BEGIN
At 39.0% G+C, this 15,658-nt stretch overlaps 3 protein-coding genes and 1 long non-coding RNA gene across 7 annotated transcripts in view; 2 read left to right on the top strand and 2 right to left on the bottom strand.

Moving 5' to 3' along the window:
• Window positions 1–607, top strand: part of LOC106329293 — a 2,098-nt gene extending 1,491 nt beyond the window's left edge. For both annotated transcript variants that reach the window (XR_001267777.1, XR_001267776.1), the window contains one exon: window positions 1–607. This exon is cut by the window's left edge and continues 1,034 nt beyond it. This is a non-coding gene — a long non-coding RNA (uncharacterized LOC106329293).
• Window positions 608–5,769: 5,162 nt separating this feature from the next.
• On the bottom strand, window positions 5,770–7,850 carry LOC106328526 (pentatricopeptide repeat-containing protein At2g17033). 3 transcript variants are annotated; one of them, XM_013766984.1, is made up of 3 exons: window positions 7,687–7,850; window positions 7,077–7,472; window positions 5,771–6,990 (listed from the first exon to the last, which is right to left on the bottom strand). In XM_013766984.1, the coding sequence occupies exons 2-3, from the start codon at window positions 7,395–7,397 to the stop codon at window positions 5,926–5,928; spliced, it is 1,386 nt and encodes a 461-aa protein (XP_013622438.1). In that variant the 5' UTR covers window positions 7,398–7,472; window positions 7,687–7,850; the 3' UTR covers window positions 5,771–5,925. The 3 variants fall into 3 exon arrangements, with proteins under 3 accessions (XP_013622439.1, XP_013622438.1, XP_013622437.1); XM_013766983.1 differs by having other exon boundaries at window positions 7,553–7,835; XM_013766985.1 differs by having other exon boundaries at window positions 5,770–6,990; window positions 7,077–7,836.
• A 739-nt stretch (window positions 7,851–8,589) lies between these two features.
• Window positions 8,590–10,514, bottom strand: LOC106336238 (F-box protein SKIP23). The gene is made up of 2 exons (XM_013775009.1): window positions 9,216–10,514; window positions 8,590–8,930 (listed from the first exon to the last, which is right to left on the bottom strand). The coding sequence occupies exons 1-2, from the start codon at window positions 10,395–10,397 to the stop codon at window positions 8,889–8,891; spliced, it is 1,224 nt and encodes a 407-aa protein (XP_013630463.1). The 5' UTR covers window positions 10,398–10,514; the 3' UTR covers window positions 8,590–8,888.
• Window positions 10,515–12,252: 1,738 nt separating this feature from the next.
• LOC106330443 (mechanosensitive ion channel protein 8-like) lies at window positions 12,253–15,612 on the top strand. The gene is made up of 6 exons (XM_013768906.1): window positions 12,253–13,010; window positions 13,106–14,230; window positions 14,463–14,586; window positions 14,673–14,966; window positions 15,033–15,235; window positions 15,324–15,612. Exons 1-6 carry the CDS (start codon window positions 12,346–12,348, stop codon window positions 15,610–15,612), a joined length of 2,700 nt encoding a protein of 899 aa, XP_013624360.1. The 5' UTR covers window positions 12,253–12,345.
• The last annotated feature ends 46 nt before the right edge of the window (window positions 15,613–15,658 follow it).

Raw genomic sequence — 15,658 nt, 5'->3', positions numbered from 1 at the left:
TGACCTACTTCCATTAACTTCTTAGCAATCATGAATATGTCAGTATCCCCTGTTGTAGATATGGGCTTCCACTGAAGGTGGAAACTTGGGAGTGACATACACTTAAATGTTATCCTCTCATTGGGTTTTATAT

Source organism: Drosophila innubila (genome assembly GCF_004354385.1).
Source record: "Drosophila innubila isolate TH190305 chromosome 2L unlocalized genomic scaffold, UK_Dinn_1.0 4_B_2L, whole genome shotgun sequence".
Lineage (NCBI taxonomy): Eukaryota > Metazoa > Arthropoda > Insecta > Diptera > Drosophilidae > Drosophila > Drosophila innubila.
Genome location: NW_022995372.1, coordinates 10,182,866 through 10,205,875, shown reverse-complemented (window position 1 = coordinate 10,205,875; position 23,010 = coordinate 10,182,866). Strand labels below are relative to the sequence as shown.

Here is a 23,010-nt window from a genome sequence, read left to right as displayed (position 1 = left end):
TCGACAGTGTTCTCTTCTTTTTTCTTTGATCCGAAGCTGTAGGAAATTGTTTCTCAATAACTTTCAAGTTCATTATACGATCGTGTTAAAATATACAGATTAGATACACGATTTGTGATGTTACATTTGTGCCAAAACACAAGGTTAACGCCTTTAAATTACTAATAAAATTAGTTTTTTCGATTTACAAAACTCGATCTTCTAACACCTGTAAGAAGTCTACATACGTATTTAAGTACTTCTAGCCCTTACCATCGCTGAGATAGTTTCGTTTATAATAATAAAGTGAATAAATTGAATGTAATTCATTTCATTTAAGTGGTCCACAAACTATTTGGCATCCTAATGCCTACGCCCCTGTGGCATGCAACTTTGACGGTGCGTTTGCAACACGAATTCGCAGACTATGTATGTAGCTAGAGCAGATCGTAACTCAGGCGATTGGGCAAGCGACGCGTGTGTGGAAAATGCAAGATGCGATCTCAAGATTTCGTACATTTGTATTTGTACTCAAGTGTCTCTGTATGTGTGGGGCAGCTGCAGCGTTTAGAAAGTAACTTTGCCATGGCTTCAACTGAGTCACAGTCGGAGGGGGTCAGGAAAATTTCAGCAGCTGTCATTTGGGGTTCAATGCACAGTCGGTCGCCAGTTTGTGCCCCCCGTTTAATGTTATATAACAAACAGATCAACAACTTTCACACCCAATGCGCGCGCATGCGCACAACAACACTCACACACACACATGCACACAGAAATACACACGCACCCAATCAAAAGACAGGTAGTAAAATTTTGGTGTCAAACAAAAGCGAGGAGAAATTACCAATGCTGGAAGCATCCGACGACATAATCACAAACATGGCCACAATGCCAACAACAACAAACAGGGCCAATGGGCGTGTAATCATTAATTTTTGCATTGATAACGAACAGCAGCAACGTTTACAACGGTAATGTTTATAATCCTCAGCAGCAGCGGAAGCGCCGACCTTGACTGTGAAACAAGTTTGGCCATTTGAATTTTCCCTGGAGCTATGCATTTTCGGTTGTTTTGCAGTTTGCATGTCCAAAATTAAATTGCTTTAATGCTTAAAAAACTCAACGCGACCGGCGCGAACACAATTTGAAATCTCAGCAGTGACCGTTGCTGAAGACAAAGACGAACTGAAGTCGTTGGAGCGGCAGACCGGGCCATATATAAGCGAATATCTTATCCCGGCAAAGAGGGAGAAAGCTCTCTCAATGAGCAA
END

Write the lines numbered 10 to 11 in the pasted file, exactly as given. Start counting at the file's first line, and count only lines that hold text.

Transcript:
• The last annotated feature ends 46 nt before the right edge of the window (window positions 15,613–15,658 follow it).

Raw genomic sequence — 15,658 nt, 5'->3', positions numbered from 1 at the left: